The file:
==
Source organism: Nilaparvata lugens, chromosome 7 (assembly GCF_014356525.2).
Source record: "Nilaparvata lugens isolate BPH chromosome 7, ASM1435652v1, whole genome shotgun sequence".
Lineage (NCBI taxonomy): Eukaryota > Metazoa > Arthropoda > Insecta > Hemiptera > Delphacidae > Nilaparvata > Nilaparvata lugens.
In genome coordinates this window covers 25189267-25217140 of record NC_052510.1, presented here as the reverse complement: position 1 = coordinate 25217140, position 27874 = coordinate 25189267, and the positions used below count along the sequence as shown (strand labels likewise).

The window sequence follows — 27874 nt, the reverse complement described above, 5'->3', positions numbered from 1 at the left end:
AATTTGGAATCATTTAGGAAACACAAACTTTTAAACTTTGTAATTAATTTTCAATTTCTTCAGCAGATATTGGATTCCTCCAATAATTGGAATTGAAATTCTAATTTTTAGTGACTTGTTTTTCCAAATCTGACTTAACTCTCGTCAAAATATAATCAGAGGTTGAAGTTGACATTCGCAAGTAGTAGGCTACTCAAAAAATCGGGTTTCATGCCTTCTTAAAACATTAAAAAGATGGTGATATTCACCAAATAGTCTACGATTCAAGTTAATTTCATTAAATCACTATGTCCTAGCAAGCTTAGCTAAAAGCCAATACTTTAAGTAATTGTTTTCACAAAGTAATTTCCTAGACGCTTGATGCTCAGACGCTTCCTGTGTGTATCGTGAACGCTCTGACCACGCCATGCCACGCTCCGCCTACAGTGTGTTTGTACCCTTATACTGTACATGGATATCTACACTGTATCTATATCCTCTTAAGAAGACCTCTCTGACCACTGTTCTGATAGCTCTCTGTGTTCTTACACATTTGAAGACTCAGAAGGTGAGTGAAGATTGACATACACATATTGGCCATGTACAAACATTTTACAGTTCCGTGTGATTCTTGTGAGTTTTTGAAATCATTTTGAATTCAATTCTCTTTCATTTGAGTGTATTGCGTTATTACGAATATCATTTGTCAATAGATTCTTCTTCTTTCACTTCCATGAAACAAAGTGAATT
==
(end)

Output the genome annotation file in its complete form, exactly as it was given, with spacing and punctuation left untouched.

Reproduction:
Source organism: Nilaparvata lugens, chromosome 7 (assembly GCF_014356525.2).
Source record: "Nilaparvata lugens isolate BPH chromosome 7, ASM1435652v1, whole genome shotgun sequence".
Lineage (NCBI taxonomy): Eukaryota > Metazoa > Arthropoda > Insecta > Hemiptera > Delphacidae > Nilaparvata > Nilaparvata lugens.
In genome coordinates this window covers 25189267-25217140 of record NC_052510.1, presented here as the reverse complement: position 1 = coordinate 25217140, position 27874 = coordinate 25189267, and the positions used below count along the sequence as shown (strand labels likewise).

The window sequence follows — 27874 nt, the reverse complement described above, 5'->3', positions numbered from 1 at the left end:
AATTTGGAATCATTTAGGAAACACAAACTTTTAAACTTTGTAATTAATTTTCAATTTCTTCAGCAGATATTGGATTCCTCCAATAATTGGAATTGAAATTCTAATTTTTAGTGACTTGTTTTTCCAAATCTGACTTAACTCTCGTCAAAATATAATCAGAGGTTGAAGTTGACATTCGCAAGTAGTAGGCTACTCAAAAAATCGGGTTTCATGCCTTCTTAAAACATTAAAAAGATGGTGATATTCACCAAATAGTCTACGATTCAAGTTAATTTCATTAAATCACTATGTCCTAGCAAGCTTAGCTAAAAGCCAATACTTTAAGTAATTGTTTTCACAAAGTAATTTCCTAGACGCTTGATGCTCAGACGCTTCCTGTGTGTATCGTGAACGCTCTGACCACGCCATGCCACGCTCCGCCTACAGTGTGTTTGTACCCTTATACTGTACATGGATATCTACACTGTATCTATATCCTCTTAAGAAGACCTCTCTGACCACTGTTCTGATAGCTCTCTGTGTTCTTACACATTTGAAGACTCAGAAGGTGAGTGAAGATTGACATACACATATTGGCCATGTACAAACATTTTACAGTTCCGTGTGATTCTTGTGAGTTTTTGAAATCATTTTGAATTCAATTCTCTTTCATTTGAGTGTATTGCGTTATTACGAATATCATTTGTCAATAGATTCTTCTTCTTTCACTTCCATGAAACAAAGTGAATT